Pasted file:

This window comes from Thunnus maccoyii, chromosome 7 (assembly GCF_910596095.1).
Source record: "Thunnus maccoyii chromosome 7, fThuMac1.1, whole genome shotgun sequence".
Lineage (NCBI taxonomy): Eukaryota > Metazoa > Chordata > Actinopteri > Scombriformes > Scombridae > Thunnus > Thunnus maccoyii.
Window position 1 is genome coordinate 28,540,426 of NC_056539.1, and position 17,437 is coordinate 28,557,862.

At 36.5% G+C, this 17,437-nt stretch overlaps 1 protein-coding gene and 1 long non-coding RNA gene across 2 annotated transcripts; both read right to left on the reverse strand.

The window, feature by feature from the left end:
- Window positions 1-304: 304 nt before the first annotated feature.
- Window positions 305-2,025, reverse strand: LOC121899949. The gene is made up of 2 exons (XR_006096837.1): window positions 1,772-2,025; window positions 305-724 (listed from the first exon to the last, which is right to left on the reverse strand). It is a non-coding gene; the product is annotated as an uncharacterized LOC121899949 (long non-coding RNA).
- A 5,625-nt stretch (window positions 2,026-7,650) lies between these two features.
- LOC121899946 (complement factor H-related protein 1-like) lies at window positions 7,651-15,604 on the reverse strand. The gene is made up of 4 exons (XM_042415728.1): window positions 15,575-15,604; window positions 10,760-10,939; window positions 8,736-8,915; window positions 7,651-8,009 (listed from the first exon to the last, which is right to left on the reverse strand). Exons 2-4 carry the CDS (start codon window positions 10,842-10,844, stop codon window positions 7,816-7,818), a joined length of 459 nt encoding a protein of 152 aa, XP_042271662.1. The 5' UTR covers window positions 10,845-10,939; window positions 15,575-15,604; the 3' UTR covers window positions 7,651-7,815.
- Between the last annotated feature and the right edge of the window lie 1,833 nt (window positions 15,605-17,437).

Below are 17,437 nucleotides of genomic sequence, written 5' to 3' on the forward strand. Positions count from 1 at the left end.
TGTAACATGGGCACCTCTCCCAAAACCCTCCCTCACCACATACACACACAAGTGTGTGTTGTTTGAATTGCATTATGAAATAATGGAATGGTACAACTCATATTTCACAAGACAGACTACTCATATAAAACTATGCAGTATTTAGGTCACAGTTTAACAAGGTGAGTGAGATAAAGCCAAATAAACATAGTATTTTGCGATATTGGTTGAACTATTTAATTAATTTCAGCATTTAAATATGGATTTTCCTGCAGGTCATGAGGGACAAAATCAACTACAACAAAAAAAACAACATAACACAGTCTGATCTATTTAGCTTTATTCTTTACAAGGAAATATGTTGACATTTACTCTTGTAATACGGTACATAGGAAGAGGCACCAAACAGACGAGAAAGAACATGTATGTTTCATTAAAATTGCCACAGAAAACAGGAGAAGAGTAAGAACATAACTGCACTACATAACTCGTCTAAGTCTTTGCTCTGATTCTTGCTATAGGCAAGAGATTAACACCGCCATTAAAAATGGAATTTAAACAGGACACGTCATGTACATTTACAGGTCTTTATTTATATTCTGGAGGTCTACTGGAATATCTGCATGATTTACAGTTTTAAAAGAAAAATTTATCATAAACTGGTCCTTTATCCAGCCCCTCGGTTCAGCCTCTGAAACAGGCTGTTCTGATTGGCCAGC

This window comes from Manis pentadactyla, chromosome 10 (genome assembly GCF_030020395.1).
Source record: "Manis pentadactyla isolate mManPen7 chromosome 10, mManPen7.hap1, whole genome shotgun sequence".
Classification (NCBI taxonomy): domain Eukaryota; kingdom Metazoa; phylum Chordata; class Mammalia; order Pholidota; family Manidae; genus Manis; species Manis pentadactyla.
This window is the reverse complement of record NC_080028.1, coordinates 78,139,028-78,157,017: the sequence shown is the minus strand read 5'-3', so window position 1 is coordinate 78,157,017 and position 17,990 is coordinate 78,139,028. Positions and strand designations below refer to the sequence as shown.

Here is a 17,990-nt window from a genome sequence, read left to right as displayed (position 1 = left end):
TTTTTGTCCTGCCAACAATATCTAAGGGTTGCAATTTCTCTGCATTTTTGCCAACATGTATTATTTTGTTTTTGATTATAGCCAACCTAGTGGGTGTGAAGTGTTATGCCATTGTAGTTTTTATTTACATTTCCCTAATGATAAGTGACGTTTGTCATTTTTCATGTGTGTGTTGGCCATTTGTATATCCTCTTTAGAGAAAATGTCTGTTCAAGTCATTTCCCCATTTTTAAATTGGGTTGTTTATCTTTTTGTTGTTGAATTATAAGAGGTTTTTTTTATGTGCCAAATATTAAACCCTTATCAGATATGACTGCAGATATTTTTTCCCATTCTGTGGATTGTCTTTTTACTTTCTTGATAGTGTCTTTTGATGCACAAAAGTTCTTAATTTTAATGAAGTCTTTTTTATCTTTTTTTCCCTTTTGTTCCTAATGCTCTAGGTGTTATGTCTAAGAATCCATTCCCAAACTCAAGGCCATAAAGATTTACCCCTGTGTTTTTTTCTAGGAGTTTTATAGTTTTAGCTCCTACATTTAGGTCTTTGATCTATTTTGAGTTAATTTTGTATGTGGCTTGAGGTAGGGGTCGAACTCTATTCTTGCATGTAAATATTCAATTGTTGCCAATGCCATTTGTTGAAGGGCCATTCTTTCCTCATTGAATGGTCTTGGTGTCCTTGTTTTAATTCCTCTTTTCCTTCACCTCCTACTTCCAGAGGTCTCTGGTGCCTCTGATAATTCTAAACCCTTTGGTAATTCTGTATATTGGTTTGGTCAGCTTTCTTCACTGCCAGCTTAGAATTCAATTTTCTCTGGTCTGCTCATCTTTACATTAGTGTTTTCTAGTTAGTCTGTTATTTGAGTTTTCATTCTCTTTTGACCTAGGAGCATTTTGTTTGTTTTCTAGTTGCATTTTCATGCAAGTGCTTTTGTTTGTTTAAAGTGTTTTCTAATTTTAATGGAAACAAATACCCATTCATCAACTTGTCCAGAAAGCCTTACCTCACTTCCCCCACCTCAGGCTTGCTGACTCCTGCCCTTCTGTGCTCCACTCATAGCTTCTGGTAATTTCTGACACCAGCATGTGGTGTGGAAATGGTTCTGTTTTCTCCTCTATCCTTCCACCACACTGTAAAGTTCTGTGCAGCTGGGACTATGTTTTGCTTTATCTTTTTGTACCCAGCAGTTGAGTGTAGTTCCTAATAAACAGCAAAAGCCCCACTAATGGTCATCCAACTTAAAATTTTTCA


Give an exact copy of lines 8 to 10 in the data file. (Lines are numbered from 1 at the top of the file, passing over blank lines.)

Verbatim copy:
- Window positions 305-2,025, reverse strand: LOC121899949. The gene is made up of 2 exons (XR_006096837.1): window positions 1,772-2,025; window positions 305-724 (listed from the first exon to the last, which is right to left on the reverse strand). It is a non-coding gene; the product is annotated as an uncharacterized LOC121899949 (long non-coding RNA).
- A 5,625-nt stretch (window positions 2,026-7,650) lies between these two features.
- LOC121899946 (complement factor H-related protein 1-like) lies at window positions 7,651-15,604 on the reverse strand. The gene is made up of 4 exons (XM_042415728.1): window positions 15,575-15,604; window positions 10,760-10,939; window positions 8,736-8,915; window positions 7,651-8,009 (listed from the first exon to the last, which is right to left on the reverse strand). Exons 2-4 carry the CDS (start codon window positions 10,842-10,844, stop codon window positions 7,816-7,818), a joined length of 459 nt encoding a protein of 152 aa, XP_042271662.1. The 5' UTR covers window positions 10,845-10,939; window positions 15,575-15,604; the 3' UTR covers window positions 7,651-7,815.